### Interference of light due to thin film

Derivation of interference of light due to thin-film: Let's consider a Ray of light $AB$ incident on a thin film of thickness $t$ and the refractive index of a thin film is $\mu$

The ray $AB$ is partially reflected and partially transmitted at $B$. The transmitted BC is against partially transmitted and partially reflected at $C$. The reflected ray $CD$ is partially reflected and partially refracted at $D$.
 Propagation of light ray in thin film
The interference pattern in reflected light will be due to ray $BF$ and $DH$ which are coherent as they are both derived from the same Ray $AB$.

The interference pattern in transmitted light will be due to ray $CI$ and $EJ$.

The path difference between $BF$ and $DH$ ray will be

$\Delta=\mu(BC+CD)-BG \qquad(1)$

The triangle $\Delta BCK$ and $\Delta CDK$ are congruent because

$\begin{Bmatrix} BK=KD \\ BC=CD \\ CK=t \end{Bmatrix} \qquad (2)$

From equation $(1)$ and $(2)$

$\Delta=2 \mu BC-BG \qquad(3)$

In $\Delta BCK$

$cos \: r= \frac{CK}{BC}$

$BC= \frac{t}{cos \: r} \qquad(4)$

In $\Delta BGD$

$sin \: i= \frac{BG}{BD}$

$BG= BD \: sin\: i$

$BG= (BK+KD)\: sin\: i$

$BG= 2BK \: sin\: i \qquad(5)$ {From eqaution $(2)$}

Again In $\Delta BCK$

$tan \:r = \frac{BK}{CK}$

$BK=t.tan\:r \qquad(6)$

Put the value of $BK$ in equation $(5)$

$BG=2t\:sin \:i .tan\: r$

$BG=2t\:sin \:i .\frac{sin \: r}{cos \: r}$

$BG= 2t \frac{sin \:i}{sin \: r} \frac{sin^{2} \:r}{cos \: r}$

$BG=2\mu t \frac{sin^{2} \:r}{cos \: r} \qquad (7)\qquad \left( \mu =\frac{sin \:i}{sin \: r}\right)$

Now put the value of $BG$ and $BC$ in equation $(3)$

$\Delta= \frac{2 \mu t}{cos \: r}-2\mu t\frac{sin^{2} \:r}{cos \: r}$

$\Delta=\frac{2 \mu t}{cos \:r} \left[1-sin^{2} \:r \right]$

$\Delta=2 \mu t \frac{cos^{2} \:r}{cos \:r}$

$\Delta=2 \mu t \: cos \:r$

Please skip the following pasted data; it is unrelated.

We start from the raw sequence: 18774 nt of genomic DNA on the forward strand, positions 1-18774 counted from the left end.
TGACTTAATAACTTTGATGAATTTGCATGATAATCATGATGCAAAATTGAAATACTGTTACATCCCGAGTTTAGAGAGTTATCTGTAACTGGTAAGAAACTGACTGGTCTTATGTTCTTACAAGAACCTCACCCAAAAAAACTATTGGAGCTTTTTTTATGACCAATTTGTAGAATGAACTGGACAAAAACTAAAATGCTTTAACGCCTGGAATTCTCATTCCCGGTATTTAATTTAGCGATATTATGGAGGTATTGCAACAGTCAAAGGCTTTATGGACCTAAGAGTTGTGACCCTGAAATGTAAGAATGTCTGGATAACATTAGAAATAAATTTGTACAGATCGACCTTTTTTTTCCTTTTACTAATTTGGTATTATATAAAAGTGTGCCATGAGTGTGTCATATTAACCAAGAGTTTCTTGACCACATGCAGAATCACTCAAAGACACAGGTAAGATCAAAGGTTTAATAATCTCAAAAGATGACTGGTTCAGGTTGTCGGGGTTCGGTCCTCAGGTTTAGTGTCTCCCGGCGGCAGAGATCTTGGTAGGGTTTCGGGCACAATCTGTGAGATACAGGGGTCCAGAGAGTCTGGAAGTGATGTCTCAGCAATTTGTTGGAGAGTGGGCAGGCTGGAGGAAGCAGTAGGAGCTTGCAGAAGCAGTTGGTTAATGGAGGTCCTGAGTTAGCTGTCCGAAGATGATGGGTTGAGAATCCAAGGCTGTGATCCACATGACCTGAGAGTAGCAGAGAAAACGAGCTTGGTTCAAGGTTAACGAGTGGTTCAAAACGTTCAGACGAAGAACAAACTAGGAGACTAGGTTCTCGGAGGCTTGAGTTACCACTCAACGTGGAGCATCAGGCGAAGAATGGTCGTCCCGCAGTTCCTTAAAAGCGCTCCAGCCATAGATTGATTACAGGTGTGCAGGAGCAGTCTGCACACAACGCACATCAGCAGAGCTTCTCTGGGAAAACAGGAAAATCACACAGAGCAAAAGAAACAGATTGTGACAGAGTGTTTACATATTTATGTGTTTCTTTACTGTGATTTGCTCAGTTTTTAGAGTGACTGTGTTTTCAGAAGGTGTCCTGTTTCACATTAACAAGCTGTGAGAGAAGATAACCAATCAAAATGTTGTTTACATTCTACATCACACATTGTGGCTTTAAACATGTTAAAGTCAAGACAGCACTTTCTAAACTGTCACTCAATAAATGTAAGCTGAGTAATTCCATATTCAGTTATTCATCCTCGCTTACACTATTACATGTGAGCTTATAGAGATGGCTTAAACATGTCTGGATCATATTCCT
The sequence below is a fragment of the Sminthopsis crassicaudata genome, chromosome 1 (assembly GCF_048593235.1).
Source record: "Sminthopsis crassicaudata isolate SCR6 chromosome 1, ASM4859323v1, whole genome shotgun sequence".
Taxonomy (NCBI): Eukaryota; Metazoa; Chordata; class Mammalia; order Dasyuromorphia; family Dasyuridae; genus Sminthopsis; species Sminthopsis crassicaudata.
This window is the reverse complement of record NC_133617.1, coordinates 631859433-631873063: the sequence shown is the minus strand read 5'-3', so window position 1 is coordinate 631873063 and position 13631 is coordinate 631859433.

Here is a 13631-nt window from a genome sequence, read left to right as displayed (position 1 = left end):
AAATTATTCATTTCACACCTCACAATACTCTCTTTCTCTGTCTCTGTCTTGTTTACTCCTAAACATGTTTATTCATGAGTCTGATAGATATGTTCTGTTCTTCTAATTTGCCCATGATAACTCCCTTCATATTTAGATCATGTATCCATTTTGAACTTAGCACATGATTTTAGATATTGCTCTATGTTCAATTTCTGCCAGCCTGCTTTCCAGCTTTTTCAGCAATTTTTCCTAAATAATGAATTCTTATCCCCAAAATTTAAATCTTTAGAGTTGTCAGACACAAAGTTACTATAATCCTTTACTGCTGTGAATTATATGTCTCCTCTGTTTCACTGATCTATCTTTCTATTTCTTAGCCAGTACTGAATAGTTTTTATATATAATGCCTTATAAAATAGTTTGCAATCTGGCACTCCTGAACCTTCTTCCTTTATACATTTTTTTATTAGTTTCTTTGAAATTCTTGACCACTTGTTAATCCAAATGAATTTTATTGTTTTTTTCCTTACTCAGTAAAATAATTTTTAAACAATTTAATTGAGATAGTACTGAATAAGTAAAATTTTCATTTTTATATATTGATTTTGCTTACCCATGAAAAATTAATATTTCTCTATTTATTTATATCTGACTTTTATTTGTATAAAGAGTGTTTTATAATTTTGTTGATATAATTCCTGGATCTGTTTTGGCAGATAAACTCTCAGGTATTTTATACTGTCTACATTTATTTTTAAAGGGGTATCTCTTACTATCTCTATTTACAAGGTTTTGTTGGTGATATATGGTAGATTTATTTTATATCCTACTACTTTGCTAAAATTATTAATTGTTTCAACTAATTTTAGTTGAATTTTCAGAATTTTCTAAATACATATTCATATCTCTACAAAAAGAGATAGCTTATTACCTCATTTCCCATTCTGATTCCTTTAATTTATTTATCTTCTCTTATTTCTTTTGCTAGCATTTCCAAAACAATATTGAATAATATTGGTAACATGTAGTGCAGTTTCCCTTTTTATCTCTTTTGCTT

Interference in a reflected ray:

The ray $BF$ suffers phase change of $\pi$ due to reflection from the denser medium at $B$. Therefore the path difference of $\frac{\lambda}{2}$ is introduced between two rays due to reflection-

$\Delta= 2\mu t \: cos\:r \pm \frac{\lambda}{2}$

Constructive Interference due reflected ray:

for constructive interference

$\Delta=n \lambda$

so from the above equations, we get

$2\mu t \: cos\: r \pm \frac{\lambda}{2}=n \lambda$

$2\mu t \: cos\: r = (2n \pm 1)\frac{\lambda}{2}$

Destructive Interference due to reflected ray:

for destructive interference

$\Delta=(2n \pm 1)\frac{\lambda}{2}$

so from the above equations, we get

$2\mu t \: cos\: r \pm \frac{\lambda}{2}=(2n \pm 1)\frac{\lambda}{2}$

$2\mu t \: cos\: r =n \lambda$

Interference in transmitted ray:

The ray $CI$ and $EJ$ in transmitted Ray have the same path difference as a reflected ray. There is not any change in phase for $CI$ due to reflection as it gets transmitted at $C$. The ray $EJ$ also does not undergo phase change due to reflection as it is reflected from the rarer medium at $C$ and $D$.

$\Delta= 2\mu t \: cos\:r$

Constructive Interference due to transmitted ray:

for constructive interference

$\Delta=n \lambda$

so from the above equations, we get

$2\mu t \: cos\: r =n \lambda$

Destructive Interference due to transmitted ray:

for destructive interference

$\Delta=(2n \pm 1)\frac{\lambda}{2}$

so from the above equations, we get

$2\mu t \: cos\: r =(2n \pm 1)\frac{\lambda}{2}$

$2\mu t \: cos\: r =n \lambda$

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